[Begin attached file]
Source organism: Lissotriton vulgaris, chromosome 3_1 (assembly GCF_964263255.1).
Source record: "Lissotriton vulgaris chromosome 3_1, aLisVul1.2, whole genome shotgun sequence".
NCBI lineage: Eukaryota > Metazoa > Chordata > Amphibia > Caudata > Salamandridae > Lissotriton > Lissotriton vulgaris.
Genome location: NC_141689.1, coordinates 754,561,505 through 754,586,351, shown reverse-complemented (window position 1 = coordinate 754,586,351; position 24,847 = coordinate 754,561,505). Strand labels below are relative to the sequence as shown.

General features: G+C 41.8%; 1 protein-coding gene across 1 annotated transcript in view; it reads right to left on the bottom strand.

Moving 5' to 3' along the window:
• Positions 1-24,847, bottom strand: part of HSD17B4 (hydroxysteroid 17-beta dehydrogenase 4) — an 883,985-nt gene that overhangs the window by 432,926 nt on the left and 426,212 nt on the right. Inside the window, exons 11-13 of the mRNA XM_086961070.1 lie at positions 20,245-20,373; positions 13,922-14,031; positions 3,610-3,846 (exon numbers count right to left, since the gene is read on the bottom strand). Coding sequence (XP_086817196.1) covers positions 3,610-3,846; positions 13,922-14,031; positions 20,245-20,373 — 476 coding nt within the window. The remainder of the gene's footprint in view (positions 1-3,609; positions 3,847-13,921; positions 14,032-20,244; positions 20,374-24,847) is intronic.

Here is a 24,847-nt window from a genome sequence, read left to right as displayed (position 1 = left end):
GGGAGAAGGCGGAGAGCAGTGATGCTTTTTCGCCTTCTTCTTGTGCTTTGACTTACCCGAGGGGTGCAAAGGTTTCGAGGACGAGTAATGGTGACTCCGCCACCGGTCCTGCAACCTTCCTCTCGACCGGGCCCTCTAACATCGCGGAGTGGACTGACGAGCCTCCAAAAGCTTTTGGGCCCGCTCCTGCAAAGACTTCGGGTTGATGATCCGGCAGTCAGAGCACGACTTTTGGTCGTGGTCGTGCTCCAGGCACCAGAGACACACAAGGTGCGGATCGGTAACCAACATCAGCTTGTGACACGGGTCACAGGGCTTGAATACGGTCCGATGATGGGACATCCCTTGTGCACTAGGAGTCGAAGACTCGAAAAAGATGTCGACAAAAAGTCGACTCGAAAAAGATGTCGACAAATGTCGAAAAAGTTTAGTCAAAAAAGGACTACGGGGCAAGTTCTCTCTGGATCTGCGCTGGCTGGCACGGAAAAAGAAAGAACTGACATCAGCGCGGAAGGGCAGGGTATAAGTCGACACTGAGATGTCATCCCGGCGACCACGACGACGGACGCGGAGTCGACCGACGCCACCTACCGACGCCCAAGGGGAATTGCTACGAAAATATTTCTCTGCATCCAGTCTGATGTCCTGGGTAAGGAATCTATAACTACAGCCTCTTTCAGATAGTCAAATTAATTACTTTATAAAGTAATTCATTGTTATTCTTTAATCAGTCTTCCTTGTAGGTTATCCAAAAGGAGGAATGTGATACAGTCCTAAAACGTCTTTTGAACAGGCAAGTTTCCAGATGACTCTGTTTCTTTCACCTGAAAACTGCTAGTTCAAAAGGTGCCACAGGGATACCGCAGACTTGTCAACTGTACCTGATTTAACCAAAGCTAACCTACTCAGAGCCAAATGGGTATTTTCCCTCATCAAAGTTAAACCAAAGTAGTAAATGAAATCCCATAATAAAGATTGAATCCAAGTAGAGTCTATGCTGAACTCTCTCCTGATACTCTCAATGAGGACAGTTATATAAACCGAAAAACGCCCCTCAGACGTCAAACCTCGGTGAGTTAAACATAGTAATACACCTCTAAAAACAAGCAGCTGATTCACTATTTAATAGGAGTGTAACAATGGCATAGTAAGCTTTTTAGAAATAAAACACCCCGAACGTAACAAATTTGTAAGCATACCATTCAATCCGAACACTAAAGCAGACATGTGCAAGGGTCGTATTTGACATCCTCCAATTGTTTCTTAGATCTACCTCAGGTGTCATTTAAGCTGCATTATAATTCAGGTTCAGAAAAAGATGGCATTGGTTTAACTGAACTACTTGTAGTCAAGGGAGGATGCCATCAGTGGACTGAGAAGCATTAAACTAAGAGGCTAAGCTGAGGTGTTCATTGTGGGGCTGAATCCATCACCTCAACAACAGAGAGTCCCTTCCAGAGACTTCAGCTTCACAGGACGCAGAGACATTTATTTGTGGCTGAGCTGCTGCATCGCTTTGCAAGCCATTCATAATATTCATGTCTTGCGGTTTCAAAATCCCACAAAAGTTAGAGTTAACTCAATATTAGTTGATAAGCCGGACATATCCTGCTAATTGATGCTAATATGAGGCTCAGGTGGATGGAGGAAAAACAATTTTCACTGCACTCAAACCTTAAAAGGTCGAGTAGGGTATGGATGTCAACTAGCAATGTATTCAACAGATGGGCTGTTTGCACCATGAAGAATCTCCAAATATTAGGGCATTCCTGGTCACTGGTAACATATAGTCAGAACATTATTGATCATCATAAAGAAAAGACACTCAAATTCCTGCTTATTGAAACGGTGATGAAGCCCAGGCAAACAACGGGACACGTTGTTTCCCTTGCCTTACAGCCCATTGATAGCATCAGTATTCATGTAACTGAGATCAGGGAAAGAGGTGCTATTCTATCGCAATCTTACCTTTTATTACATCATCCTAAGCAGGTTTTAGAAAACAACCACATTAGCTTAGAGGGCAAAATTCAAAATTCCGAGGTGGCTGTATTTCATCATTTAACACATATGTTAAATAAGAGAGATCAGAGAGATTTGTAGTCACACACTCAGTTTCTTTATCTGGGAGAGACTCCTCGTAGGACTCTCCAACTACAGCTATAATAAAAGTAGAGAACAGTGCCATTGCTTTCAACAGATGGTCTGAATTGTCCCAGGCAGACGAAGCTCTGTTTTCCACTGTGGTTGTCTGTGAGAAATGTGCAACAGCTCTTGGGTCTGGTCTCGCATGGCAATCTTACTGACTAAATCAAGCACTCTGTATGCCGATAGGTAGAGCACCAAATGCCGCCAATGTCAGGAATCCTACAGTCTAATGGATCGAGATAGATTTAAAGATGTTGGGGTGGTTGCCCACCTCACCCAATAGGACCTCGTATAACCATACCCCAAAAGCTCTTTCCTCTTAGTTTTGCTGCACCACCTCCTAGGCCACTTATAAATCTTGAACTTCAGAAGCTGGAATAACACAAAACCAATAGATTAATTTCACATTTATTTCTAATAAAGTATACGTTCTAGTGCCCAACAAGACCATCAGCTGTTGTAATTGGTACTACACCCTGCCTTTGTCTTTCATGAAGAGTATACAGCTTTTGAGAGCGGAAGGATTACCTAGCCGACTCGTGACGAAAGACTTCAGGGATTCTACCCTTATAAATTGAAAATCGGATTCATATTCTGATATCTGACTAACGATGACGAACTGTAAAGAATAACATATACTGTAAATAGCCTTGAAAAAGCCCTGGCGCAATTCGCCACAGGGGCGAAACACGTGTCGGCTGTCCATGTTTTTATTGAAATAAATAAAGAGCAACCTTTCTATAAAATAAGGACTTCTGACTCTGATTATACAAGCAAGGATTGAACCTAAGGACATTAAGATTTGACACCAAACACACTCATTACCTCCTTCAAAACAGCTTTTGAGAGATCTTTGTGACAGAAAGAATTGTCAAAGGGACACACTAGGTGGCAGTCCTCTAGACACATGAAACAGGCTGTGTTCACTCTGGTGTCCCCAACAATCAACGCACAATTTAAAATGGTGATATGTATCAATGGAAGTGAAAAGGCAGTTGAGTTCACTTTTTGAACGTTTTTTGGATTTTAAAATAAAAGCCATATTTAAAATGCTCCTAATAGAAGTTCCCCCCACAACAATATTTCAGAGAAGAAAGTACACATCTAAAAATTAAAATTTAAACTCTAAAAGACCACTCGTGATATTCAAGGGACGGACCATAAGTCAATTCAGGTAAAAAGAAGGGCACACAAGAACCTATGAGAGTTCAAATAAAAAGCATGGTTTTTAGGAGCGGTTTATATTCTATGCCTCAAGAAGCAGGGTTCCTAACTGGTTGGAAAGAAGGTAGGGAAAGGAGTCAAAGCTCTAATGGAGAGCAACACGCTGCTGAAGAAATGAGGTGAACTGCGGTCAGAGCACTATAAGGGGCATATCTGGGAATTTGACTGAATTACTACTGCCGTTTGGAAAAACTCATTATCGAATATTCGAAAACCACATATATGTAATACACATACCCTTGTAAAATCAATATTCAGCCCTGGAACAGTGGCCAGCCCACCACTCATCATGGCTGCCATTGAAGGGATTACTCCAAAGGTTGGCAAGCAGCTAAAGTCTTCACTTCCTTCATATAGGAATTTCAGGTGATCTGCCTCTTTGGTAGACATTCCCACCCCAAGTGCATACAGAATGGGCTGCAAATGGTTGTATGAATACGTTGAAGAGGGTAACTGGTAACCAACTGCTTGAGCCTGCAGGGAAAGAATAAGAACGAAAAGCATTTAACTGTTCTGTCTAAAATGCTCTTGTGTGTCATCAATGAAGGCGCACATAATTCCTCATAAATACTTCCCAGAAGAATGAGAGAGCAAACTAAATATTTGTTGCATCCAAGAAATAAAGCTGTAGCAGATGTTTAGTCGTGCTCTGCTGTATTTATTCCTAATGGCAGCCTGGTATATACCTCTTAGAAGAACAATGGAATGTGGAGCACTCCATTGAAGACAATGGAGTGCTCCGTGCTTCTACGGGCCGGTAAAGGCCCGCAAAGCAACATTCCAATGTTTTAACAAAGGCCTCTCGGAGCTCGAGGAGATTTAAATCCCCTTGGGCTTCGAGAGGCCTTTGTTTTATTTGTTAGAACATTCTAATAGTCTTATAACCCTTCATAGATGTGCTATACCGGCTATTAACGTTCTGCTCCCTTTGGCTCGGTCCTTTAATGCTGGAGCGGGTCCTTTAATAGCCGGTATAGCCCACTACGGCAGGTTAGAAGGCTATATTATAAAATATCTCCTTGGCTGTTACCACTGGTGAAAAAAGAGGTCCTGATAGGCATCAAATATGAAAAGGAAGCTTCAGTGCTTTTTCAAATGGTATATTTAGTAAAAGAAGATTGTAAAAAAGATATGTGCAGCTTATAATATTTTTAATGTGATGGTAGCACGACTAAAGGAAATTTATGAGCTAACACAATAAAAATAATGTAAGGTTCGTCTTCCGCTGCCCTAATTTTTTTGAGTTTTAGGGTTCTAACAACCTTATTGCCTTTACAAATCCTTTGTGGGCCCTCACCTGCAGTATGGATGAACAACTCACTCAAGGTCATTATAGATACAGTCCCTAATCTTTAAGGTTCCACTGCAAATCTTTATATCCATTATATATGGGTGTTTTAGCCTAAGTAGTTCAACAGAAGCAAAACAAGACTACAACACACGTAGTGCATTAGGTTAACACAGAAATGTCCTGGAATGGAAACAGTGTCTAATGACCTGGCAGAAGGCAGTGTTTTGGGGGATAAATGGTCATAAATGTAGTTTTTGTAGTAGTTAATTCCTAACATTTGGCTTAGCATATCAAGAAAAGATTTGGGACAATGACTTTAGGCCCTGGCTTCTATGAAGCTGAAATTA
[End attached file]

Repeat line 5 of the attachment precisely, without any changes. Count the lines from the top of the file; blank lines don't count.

General features: G+C 41.8%; 1 protein-coding gene across 1 annotated transcript in view; it reads right to left on the bottom strand.